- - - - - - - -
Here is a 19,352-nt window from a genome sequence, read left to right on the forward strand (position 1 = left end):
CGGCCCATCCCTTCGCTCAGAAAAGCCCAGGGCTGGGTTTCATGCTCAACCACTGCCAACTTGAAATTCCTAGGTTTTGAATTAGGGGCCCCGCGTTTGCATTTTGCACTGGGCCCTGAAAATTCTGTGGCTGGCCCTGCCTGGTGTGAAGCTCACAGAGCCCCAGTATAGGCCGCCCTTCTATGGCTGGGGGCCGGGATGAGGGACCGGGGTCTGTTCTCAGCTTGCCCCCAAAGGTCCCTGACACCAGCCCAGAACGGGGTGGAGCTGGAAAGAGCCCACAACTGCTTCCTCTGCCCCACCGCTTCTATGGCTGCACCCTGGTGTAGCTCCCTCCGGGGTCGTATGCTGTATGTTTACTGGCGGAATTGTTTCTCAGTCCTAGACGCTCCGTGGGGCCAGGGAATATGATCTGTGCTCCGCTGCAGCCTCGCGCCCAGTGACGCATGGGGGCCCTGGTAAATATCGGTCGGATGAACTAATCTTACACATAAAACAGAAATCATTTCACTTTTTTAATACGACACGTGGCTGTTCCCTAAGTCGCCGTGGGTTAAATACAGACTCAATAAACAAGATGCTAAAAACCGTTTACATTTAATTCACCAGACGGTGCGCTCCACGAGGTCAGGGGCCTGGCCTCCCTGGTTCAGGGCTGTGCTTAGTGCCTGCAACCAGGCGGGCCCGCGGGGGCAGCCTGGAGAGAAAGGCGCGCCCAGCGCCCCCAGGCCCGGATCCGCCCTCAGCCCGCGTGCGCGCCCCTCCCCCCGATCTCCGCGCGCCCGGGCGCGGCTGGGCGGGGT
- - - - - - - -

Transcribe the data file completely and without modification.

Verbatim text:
Here is a 19,352-nt window from a genome sequence, read left to right on the forward strand (position 1 = left end):
CGGCCCATCCCTTCGCTCAGAAAAGCCCAGGGCTGGGTTTCATGCTCAACCACTGCCAACTTGAAATTCCTAGGTTTTGAATTAGGGGCCCCGCGTTTGCATTTTGCACTGGGCCCTGAAAATTCTGTGGCTGGCCCTGCCTGGTGTGAAGCTCACAGAGCCCCAGTATAGGCCGCCCTTCTATGGCTGGGGGCCGGGATGAGGGACCGGGGTCTGTTCTCAGCTTGCCCCCAAAGGTCCCTGACACCAGCCCAGAACGGGGTGGAGCTGGAAAGAGCCCACAACTGCTTCCTCTGCCCCACCGCTTCTATGGCTGCACCCTGGTGTAGCTCCCTCCGGGGTCGTATGCTGTATGTTTACTGGCGGAATTGTTTCTCAGTCCTAGACGCTCCGTGGGGCCAGGGAATATGATCTGTGCTCCGCTGCAGCCTCGCGCCCAGTGACGCATGGGGGCCCTGGTAAATATCGGTCGGATGAACTAATCTTACACATAAAACAGAAATCATTTCACTTTTTTAATACGACACGTGGCTGTTCCCTAAGTCGCCGTGGGTTAAATACAGACTCAATAAACAAGATGCTAAAAACCGTTTACATTTAATTCACCAGACGGTGCGCTCCACGAGGTCAGGGGCCTGGCCTCCCTGGTTCAGGGCTGTGCTTAGTGCCTGCAACCAGGCGGGCCCGCGGGGGCAGCCTGGAGAGAAAGGCGCGCCCAGCGCCCCCAGGCCCGGATCCGCCCTCAGCCCGCGTGCGCGCCCCTCCCCCCGATCTCCGCGCGCCCGGGCGCGGCTGGGCGGGGT